May 24: Engineering professor to present results of investigation of General Environmental Management

CLEVELAND -- Dr. Teresa Cutright, Associate Professor of Civil Engineering at the University of Akron, will present the results of her investigation of General Environmental Management (GEM) at Ohio Citizen Action's community meeting on Thursday, April 25. Dr. Cutright, a chemical engineer whose field of expertise is bioremediation, has analyzed public records of GEM's performance and will explain the health hazards of the chemicals treated and emitted from the facility. Ohio Citizen Action has invited Mayor Frank Jackson, U.S. Representative Stephanie Tubbs Jones, and officials of all the agencies which regulate GEM, to attend the public meeting. The meeting will be held at Cuyahoga Community College, Humanities Building Room 101 at 7 p.m.. Parking is free - enter at Gate 5.

May 18: Judge rules GEM chemical plant can reopen
City requested restraining order to keep plant closed after fire

CLEVELAND -- "A judge ruled Wednesday that a chemical plant in Cleveland's industrial Flats can reopen. The Cleveland Municipal Court housing division denied the city's request for General Environmental Management to remain closed. The plant was closed in April after an explosion and fire at the facility, and the city requested a temporary restraining order to keep it shut down," NewsNet5.

CLEVELAND -- Portion of plant reopens, Cleveland Plain Dealer.

NOTE: Although Judge Pianka did not grant the full temporary restraining order sought by the city, the fire division's order to General Environmental Management (GEM) to "cease use" until they come up to performance standards is still in effect. A hearing for the fire division's case against GEM is scheduled for next week. Ohio Citizen Action will hold a public meeting on GEM on Thursday, May 25.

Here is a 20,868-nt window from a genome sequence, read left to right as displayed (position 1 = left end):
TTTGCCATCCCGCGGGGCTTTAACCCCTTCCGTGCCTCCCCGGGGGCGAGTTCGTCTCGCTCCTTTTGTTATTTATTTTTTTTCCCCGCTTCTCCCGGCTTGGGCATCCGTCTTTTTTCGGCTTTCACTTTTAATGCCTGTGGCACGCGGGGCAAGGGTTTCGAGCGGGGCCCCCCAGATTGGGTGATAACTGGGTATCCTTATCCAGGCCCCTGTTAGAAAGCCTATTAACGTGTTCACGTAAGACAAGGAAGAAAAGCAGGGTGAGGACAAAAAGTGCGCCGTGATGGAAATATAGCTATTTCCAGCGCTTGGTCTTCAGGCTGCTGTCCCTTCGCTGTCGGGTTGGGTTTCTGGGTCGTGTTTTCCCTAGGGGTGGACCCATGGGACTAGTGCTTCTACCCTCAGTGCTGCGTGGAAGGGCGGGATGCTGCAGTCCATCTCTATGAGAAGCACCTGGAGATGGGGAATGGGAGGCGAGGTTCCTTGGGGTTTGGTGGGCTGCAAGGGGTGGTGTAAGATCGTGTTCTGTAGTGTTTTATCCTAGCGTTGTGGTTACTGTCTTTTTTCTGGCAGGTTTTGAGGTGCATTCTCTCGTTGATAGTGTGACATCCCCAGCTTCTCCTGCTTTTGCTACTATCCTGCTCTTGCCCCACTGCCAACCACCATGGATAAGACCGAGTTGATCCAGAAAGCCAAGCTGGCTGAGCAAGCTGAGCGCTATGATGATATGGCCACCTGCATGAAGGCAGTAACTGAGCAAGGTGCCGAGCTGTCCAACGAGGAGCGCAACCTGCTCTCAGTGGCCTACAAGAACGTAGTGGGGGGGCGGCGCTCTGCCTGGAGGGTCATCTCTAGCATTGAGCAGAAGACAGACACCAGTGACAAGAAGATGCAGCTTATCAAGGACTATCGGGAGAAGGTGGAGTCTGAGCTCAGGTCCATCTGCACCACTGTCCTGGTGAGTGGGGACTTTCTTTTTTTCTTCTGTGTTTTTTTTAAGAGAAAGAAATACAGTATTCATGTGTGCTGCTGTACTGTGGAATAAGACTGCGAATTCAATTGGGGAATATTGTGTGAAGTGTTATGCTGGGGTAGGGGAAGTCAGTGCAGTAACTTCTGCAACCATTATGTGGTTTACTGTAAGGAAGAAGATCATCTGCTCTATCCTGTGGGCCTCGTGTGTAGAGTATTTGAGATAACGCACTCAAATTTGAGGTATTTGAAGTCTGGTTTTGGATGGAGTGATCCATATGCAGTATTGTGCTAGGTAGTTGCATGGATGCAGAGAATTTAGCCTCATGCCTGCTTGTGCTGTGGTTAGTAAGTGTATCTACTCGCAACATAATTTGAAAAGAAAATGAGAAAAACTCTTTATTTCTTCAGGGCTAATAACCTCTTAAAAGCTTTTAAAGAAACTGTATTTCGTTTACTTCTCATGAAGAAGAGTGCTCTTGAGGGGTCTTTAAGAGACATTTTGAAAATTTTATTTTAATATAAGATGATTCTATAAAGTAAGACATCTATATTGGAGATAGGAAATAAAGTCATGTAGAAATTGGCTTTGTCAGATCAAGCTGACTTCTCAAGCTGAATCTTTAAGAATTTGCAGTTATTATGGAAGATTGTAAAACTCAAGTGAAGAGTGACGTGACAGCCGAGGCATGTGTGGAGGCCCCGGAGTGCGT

May 12: City leaders seek order to keep chemical plant closed
Plant shut down after April explosion

CLEVELAND -- "City leaders and residents went to court on Thursday, seeking a temporary restraining order against the company to keep the plant closed. Even before the explosion, the city was investigating the company for safety issues, and health officials got so many complaints about a foul odor coming from the plant that the Ohio Environmental Protection Agency demanded that the plant fix the odor problem," NewsNet5.com.

May 11: General Environmental Management response to city lawsuit: "Killing the goose that lays the golden egg"


Fire at General Environmental Management on April 20. David Andersen, The Cleveland Plain Dealer.